The recapturing by Ukraine of a city held by Russian forces marks the first big test for Vladimir Putin since he declared the territory to be part of Russia.
One of his allies said on Saturday the president should consider a nuclear strike after losing Lyman, in eastern Ukraine.
The comments by Chechen leader Ramzan Kadyrov came after Ukrainian troops forced remaining Russian soldiers into retreat from the city, extending gains from a major counteroffensive across Kharkiv region deeper into neighbouring Donetsk.
Mr Putin has raised his nuclear rhetoric in recent days as his forces suffered repeated defeats.
He also triggered a series of phoney referendums on joining Russia in four regions, including Donetsk.
In the culmination of this piece of theatre, the Russian leader on Friday declared the land Russian. It means he could choose to treat any attack in the same way as an attack against the true territory of Russia, which includes responses up to the use of nuclear weapons.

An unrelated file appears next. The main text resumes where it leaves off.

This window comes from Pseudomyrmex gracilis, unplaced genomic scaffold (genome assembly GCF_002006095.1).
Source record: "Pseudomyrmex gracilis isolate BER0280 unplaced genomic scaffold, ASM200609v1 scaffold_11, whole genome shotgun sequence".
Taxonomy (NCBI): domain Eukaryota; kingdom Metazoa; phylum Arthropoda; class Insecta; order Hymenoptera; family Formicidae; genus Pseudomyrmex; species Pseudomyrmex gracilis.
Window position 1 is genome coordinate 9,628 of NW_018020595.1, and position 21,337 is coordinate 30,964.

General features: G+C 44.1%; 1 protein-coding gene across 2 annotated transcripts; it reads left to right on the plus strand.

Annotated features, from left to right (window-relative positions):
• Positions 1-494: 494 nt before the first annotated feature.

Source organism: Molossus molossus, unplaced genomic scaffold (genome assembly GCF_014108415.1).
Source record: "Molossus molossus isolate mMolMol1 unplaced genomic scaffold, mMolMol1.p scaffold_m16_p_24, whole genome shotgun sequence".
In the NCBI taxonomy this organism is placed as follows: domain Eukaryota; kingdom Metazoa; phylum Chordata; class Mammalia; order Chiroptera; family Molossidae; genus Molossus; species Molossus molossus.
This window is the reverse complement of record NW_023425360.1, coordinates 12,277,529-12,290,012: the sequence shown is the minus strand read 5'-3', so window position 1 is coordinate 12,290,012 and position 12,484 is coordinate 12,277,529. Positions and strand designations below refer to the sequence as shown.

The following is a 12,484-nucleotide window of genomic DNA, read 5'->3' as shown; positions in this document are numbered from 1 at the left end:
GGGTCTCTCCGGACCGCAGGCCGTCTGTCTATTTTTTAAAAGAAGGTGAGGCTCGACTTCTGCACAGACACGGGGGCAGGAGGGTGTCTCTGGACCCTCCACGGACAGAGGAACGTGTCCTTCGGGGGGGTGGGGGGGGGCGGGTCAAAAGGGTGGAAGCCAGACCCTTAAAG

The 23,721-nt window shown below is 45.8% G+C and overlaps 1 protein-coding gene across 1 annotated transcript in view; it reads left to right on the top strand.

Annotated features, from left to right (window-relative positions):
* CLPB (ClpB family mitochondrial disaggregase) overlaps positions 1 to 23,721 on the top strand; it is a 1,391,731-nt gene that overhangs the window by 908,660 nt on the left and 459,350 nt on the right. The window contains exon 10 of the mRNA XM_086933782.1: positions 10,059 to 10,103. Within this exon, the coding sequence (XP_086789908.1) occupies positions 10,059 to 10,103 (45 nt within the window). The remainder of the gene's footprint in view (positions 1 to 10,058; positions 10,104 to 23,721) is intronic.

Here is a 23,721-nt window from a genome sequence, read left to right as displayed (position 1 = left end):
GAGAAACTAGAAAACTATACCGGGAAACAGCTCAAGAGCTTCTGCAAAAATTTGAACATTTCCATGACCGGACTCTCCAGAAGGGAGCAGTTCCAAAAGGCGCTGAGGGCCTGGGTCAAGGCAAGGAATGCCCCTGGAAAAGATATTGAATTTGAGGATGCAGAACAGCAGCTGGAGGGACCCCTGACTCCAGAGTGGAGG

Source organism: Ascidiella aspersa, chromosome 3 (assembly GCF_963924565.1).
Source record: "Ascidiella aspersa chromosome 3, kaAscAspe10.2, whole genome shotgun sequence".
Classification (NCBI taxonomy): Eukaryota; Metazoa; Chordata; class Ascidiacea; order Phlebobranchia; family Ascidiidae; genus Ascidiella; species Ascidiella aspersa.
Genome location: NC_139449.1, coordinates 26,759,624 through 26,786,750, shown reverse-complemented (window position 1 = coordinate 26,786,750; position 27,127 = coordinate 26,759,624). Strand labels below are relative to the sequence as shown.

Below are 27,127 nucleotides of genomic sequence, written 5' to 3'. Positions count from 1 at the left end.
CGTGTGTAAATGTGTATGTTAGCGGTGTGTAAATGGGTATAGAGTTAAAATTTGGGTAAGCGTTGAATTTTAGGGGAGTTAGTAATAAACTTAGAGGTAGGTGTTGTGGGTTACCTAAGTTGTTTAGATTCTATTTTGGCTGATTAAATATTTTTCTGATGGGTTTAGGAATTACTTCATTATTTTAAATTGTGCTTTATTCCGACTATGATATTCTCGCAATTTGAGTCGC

The US has said it is taking Moscow's nuclear threats seriously but did not presently see indications of the use of nuclear weapons.
Jake Sullivan, the national security adviser, said on Friday that Washington was taking the risk very seriously and communicating directly with Russia about the issue, including about decisive responses the United States would take if Moscow went down "that dark road".